Recently I wrote a little bit about my experiences so far with WordPress version 2.6 and a few of the new plugins I’ve been able to use since upgrading from version 2.0.2. One of the first things I noticed about the upgrade — owing partly, I imagine, to the fact that I upgraded across several releases at once — was that the WordPress dashboard and everything I do there is much, much faster than it was with the earlier version. Aside from performance, though, the dashboard has a clean and well-organized new look, along with a lot of new and improved functionality. Here are a few things I’ve noticed that I’ve made use of so far; for a complete description of the new features in each version, check the Release Category on the WordPress development blog.
- Pages can be assigned a page order. I think this capability existed in the earlier version, but I noticed that those template elements that display links to pages actually respect that order now … so if you want pages that are displayed in a drop down menu or in the template (depending on your template capabilities) to appear in a certain order, you can control that.
- Categories are much easier to manage. Better yet, you can create new categories (and even assign a parent relationship) on the fly as you’re writing a new post. If you use Windows Live Writer, WL allows you to do the same thing, and updates the categories on your site accordingly.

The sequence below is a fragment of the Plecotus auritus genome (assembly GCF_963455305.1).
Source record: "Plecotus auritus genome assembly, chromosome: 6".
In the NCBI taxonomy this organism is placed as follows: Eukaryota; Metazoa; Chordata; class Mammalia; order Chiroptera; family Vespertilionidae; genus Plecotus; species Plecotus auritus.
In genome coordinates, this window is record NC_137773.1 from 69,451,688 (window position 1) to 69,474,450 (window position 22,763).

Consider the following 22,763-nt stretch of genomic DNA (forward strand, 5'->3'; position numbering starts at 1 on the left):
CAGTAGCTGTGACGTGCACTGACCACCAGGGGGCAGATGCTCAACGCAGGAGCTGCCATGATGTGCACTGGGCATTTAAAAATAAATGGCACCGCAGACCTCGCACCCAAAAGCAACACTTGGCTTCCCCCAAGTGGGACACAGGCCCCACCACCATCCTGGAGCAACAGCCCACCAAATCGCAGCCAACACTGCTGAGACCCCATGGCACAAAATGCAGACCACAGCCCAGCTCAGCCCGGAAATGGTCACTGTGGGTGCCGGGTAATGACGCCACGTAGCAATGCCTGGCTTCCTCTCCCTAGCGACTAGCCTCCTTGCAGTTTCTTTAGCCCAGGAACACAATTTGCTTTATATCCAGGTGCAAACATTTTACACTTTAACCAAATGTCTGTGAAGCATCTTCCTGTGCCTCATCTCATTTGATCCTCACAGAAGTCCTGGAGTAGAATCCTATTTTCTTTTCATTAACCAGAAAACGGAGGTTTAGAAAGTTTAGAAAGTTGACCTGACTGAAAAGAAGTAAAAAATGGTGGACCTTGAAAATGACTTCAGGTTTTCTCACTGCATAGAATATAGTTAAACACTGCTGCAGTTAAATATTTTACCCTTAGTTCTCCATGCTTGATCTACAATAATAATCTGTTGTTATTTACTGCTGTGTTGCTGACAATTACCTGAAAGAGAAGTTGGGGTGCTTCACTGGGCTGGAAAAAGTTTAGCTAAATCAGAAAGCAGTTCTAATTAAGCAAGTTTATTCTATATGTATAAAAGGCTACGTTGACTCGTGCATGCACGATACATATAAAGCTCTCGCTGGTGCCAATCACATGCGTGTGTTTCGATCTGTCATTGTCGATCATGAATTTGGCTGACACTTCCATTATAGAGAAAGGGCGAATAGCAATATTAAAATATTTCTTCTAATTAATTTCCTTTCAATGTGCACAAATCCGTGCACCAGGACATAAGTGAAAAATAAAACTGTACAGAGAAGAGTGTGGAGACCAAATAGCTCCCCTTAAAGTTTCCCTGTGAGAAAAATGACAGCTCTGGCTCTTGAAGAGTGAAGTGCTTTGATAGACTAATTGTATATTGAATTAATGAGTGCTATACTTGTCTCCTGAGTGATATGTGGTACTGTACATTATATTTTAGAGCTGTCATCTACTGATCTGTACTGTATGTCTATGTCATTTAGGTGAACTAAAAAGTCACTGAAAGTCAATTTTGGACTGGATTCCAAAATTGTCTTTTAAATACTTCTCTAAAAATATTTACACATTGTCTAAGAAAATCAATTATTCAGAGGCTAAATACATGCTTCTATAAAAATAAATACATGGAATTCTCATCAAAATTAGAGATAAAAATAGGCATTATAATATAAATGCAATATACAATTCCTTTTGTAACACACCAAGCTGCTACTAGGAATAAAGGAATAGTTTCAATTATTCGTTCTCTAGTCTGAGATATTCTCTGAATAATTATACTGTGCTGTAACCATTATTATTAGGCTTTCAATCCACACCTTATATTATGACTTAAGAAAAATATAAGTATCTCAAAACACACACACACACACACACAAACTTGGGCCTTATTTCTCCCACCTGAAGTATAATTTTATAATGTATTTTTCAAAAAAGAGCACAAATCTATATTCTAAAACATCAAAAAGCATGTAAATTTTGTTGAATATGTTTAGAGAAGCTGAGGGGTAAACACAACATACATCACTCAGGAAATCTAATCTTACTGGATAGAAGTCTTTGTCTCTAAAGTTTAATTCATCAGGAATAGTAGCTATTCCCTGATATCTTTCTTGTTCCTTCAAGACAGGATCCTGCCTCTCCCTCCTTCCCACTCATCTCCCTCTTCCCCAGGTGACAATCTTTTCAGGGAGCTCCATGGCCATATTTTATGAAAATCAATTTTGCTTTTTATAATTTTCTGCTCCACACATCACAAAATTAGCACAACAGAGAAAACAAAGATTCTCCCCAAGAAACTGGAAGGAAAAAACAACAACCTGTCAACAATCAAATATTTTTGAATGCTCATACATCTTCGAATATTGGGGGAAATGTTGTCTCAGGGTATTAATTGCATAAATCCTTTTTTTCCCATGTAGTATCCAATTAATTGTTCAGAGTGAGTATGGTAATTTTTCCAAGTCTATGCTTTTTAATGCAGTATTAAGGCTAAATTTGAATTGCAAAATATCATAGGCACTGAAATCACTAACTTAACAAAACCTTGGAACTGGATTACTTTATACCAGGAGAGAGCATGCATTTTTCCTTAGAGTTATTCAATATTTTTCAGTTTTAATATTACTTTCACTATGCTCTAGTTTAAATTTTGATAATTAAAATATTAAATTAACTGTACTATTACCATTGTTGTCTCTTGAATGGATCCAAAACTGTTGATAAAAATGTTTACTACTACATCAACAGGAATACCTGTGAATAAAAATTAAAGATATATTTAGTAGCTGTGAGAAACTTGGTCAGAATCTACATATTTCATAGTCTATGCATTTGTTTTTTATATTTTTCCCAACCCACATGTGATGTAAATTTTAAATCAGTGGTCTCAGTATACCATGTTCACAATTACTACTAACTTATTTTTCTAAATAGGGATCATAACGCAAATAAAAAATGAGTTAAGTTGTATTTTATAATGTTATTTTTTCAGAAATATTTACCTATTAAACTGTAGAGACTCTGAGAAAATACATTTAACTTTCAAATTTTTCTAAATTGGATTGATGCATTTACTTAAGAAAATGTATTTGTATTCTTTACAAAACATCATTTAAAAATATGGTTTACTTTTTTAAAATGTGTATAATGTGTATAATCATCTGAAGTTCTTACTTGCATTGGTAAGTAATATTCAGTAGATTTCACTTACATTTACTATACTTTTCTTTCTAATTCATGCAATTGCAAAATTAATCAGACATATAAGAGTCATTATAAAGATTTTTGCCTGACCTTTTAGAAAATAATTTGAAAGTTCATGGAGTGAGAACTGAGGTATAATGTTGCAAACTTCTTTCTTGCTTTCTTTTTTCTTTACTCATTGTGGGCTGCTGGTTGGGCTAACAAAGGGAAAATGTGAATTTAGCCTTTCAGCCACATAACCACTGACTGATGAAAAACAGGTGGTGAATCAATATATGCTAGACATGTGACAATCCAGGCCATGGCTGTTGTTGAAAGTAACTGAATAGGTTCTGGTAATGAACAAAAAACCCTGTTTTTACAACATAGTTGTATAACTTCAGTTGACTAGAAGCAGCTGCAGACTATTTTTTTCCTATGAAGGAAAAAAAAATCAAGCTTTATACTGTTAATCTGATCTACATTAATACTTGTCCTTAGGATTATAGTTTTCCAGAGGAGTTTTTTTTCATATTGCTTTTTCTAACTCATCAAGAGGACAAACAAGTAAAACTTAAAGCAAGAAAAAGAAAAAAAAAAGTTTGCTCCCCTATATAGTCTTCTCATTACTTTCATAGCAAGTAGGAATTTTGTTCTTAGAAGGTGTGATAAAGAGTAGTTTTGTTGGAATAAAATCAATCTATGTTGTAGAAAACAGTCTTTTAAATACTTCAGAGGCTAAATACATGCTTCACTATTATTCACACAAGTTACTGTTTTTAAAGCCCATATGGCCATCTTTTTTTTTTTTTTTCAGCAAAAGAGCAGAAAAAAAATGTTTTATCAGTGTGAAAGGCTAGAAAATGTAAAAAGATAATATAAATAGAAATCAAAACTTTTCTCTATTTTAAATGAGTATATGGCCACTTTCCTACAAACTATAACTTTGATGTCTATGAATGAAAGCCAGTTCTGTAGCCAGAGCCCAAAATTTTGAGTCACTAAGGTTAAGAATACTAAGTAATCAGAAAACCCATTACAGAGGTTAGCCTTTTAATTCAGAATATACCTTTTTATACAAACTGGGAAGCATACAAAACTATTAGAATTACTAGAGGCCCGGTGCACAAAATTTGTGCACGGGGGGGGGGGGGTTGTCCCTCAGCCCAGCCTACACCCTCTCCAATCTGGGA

- I know tags have been added, though I think in a previous version. I haven’t explored their usage yet, but I do see you can have WordPress convert your categories to tags, so I may try that soon.
- I also haven’t explored the new Media Library, since I upload any images via Windows Live Writer and I don’t know how, or even if, the two work together. However, there’s a nice video tutorial on the Media Library here: Managing the WordPress Media Library
- The way plugins can now be managed may be my favorite new feature. When you first go you’re WordPress dashboard, you may see a bright red number above the "Plugins" link on the right side of the Admin panel — to let you know that one or more of your plugins has a new release available. On the plugins page itself, you can choose to download the update or install it automatically — both of which I’ve done several times, and it works well. You can also now delete a plugin from this page, rather than go to your web host to delete it. Recently active (but currently inactive) and inactive plugins are separated from the active plugins list, making the plugin page much better organized.
- A few other miscellaneous features I like:
- You can now see post word counts when writing posts (helps keep me from writing too much (yeah, right!!)).
- You can drag the "Press this" bookmarklet to your browser toolbar, then use it to create a post from any web page.
- Links to related dashboard pages are available from many more of the individual screens.
- WordPress creates post revisions that you can see, use, and compare to the current version of an article.
- WordPress now handles e-mail notifications that WP 2.0.2 couldn’t handle without additional plugins.
Now to the really fun stuff….